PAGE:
6 Common Co-Parenting Myths Debunked
Setting the record straight in order to raise emotionally healthy kids
Posted June 30, 2019
Just like giving birth, child-rearing is not for the faint-hearted. It’s a grind physically, emotionally and financially. But venturing into solo-parenting takes even more courage, guts and unhealthy doses of “fly by the seat of your pants.”
Alas, there is no shortage of information regarding co-parenting post-divorce. While no one-size-fits-all plan exists and everyone’s story is unique and special, common beliefs contribute to increased contention, chaos, and calamity. My goal is to guide weary parents toward more calm, composure, and feelings of in control. Now it’s time to set the record straight and debunk six common co-parenting myths.
1. You need more information to equip you with the right co-parenting tools. You don’t need more information, you need the right information, from the right source. The internet is alive and unwell with co-parenting forums, alienation groups, and Instagram stories. Problem is the content is often unmonitored and unattributed. Alienated parents already know the heartbreak of, “You left the family and now we don’t have any money,” so scrolling through more stories of emotional vomiting only leads to increased anger and hopelessness. As someone once said, "be careful when following the masses, sometimes the 'm' is silent."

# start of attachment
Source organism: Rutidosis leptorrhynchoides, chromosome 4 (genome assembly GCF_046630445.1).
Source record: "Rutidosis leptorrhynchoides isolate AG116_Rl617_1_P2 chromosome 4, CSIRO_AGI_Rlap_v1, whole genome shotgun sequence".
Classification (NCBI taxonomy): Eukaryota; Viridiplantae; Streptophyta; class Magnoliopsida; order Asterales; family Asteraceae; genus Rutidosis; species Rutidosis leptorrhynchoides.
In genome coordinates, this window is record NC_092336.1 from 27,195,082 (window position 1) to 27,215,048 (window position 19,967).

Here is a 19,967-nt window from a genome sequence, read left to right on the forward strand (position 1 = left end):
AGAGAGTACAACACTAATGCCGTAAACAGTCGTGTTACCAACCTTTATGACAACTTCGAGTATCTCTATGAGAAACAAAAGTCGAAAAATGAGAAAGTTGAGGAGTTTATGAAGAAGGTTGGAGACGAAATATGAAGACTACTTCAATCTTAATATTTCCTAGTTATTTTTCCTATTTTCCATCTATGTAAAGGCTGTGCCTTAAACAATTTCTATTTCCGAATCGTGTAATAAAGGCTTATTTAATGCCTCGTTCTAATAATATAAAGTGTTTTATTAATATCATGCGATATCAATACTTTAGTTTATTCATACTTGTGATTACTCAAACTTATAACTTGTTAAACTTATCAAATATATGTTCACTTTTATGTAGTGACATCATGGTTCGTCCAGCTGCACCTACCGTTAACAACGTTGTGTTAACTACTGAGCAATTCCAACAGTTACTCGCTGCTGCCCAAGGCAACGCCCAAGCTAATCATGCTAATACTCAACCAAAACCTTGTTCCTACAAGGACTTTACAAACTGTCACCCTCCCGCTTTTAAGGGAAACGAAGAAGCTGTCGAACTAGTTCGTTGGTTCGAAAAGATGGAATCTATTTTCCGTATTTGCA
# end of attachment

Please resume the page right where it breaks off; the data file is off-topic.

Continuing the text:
The co-parenting truth: Go with psychotherapy from a qualified professional. In conjunction, the books “Divorce Poison” and “Growing Up With Divorce” or this online co-parenting course can help keep you focused on those areas within your control.
2. You’re not trying hard enough at compromise. Ever try to move a mountain with your fingertip? Exactly. Sadly, this one prevails in family court. Co-parents often contact me because the judge ordered therapy as a strategy to reduce conflict. Co-parenting counseling can work, but it’s highly unlikely if one party meets the clinical diagnosis of narcissism, borderline or sociopathy. Sadly, the employee in charge of psychological assessments called in sick the day you appeared in court. The fact remains, one party can unilaterally drive the conflict.
The co-parenting truth: Reframe your definition of compromise. Fifty-fifty can be a misnomer when it comes to sharing your kids. I prefer, meeting in the middle-ish for conflict resolution. You’re not always going to be heard so let go and ask if what you're fighting for is justified. “I’m so tired of giving in on everything!” is a common sentiment. I get it. You’ve already been through the wringer, but is choosing your child’s orthodontist going to matter when they’re twenty-five?
3. You need co-parenting advise and quotes such as this: “Co-parenting is not a competition between two homes. It's a collaboration of parents doing what is best for the kids.”
How about adults who don’t need government intervention to decide the holiday schedule, the communication platform and what size to cut the toddler’s grapes for breakfast, get this quote.